Dear brothers and sisters in Christ,
On Sunday, October 6, Christians around the world will celebrate “World Communion Sunday.” This a day that began in 1933, with one Presbyterian church in New Jersey and has grown into a worldwide movement, celebrated on the first Sunday of October. At St. Paul’s, we celebrate
communion every Sunday, so worship might not even feel any different. But churches that don’t have weekly communion try to have it on this day, so that the entire body of Christ, across the globe and across denominations, might celebrate communion together.
It’s a great day to think about our links to one another. Faith is not an individual enterprise. Being a Christian means being part of something bigger than yourself—being part of a community. Every time we celebrate communion, it is honestly world communion Sunday. During the communion preface each week, I say the words: “And so, with all the choirs of angels, with the church on earth and all the hosts of heaven, we praise your name and join their unending hymn.”
With the church on earth and all the hosts of heaven is a poetic way of saying that in this holy meal we are joined to all people of faith, living and dead. We are united at God’s table with those near and far, with loved ones who are no longer with us, and with countless saints whose names
are known only to God. It truly is a foretaste of the day when all peoples shall feast with God on the holy mountain, together.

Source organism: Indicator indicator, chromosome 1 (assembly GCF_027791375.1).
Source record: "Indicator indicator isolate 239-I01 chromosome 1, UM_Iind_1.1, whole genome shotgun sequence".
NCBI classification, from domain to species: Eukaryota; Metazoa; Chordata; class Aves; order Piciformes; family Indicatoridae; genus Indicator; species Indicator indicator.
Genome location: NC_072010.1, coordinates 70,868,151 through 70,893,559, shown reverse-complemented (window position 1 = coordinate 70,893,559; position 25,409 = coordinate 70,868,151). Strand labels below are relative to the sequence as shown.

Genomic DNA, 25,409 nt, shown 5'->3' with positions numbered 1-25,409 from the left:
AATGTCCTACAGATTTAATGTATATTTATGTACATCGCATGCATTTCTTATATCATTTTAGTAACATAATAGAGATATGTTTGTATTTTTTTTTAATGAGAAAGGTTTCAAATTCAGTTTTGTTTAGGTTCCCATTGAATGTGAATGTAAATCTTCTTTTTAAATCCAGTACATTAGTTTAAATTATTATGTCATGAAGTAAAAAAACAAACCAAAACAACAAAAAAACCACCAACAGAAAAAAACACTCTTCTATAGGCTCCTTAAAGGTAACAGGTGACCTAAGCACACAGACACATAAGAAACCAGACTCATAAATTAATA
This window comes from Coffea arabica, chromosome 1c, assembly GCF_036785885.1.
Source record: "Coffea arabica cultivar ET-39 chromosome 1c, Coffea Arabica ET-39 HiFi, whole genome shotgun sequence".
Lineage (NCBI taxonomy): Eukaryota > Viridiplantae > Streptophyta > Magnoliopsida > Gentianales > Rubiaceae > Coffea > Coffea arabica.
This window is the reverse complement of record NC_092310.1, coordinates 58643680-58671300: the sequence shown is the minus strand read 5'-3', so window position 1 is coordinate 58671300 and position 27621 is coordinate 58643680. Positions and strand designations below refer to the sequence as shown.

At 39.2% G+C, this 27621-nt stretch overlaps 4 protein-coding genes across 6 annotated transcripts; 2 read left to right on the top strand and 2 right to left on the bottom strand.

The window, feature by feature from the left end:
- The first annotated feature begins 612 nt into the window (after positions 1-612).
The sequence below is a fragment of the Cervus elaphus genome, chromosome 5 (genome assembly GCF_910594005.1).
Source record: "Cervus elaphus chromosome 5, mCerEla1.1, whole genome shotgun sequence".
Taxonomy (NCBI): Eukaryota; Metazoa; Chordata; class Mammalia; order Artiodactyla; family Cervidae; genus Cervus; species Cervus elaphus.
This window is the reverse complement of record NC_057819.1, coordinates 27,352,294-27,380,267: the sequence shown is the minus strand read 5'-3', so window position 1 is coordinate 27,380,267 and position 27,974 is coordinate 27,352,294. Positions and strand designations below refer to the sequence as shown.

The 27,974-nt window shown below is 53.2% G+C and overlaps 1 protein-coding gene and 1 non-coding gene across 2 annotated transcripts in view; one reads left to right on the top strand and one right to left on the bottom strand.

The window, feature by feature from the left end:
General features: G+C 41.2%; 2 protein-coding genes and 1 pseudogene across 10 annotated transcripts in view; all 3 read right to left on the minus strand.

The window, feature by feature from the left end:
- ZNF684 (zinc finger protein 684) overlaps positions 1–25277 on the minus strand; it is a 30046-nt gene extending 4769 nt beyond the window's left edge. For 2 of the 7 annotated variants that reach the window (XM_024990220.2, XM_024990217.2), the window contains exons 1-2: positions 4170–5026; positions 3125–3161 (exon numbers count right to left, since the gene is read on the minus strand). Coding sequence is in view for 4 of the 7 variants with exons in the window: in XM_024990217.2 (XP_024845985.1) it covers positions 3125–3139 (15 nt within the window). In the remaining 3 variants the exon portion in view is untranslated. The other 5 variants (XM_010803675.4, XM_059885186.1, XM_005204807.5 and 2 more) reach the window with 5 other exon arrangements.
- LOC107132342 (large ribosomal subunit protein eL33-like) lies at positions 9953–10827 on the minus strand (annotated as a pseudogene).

We are not in this alone. We live in such an individualistic society, sometimes this is hard to remember. We want to respect each other’s privacy and not be nosy, but that means that we sometimes miss seeing how we can support each other. We are part of a great communion, and
our own congregation makes up a small piece of that. As St. Paul writes in his letter to the Romans, we are called to “rejoice with those who rejoice, weep with those who weep.” The community of the church is here to support and uphold one another through difficult times and to celebrate with one another in good times.
I give thanks to God for this community of faith. I am thankful for the many ways that we take care of each other, and I am thankful that God continues to push us to see where we have fallen short in this. If you have a joy to celebrate or help and support that you need, that is one of the things the church is here for. You are not alone. None of us is, because we are all one in Christ.